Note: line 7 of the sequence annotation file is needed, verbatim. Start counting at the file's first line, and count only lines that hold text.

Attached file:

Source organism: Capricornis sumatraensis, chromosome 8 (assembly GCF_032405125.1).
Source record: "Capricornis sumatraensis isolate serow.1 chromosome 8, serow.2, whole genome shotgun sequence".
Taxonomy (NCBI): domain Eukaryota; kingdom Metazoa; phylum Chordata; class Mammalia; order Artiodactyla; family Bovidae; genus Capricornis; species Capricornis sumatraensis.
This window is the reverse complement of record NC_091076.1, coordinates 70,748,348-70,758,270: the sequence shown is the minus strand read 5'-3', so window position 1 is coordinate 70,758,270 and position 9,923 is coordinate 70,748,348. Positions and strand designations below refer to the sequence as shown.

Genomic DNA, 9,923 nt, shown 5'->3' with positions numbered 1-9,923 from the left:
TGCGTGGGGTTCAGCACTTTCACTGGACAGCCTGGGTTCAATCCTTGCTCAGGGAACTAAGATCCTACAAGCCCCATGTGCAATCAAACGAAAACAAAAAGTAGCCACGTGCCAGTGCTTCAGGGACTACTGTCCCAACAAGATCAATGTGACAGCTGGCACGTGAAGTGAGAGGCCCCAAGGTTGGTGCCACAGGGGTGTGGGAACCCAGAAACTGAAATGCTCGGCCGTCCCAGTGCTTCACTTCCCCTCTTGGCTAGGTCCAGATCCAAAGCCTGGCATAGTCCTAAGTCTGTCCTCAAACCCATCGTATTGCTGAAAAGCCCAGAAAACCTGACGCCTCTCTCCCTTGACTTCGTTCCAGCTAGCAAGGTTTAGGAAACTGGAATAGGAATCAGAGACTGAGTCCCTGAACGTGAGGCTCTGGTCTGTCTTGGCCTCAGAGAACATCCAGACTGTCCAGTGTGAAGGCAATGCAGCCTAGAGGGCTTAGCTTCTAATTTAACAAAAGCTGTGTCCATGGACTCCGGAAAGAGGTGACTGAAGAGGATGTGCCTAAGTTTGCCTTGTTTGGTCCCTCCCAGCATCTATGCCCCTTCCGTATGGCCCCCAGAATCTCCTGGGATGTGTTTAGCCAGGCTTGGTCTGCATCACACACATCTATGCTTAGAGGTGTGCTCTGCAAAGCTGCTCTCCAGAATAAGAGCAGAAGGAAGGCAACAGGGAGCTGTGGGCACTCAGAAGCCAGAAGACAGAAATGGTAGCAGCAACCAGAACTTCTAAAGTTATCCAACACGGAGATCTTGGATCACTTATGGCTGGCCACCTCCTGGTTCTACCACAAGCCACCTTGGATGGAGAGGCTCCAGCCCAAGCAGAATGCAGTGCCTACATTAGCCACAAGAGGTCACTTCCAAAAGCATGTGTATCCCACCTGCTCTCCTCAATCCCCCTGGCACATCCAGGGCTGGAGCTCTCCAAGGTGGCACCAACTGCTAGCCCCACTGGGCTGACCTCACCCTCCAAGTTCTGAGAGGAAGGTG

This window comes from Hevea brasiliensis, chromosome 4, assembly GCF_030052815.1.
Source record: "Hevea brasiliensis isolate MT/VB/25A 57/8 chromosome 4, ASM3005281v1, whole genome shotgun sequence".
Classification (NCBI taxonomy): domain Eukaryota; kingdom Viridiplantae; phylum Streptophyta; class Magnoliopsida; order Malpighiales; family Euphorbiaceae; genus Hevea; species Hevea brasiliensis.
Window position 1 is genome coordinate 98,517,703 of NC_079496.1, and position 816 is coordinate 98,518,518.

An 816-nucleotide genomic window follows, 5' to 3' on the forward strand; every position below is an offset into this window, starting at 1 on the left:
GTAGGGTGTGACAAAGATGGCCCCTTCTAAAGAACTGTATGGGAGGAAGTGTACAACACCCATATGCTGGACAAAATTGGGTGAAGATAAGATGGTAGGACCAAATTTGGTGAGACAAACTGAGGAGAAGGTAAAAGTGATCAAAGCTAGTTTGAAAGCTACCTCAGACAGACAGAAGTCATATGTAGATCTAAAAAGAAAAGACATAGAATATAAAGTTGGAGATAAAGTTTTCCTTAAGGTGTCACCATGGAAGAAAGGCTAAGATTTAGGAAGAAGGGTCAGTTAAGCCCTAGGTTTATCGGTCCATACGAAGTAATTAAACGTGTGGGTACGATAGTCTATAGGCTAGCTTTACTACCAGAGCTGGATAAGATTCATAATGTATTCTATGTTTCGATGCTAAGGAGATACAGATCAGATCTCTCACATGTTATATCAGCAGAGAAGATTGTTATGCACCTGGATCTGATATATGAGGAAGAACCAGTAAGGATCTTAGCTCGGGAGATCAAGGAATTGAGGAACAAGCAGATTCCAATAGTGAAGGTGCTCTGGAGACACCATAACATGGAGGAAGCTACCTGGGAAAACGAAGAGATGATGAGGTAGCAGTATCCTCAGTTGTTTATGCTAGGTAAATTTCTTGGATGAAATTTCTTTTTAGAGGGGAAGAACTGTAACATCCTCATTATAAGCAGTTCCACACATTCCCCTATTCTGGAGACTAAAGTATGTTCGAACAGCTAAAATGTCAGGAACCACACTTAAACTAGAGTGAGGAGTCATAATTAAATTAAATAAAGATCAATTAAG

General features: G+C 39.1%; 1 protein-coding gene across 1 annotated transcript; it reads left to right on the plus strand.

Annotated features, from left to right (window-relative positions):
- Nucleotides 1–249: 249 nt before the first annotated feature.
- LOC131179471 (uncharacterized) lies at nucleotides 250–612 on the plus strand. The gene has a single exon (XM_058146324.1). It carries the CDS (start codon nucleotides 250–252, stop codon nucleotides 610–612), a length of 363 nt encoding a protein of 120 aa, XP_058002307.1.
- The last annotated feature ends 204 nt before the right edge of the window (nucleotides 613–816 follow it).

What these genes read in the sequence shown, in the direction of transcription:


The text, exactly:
This window comes from Hevea brasiliensis, chromosome 4, assembly GCF_030052815.1.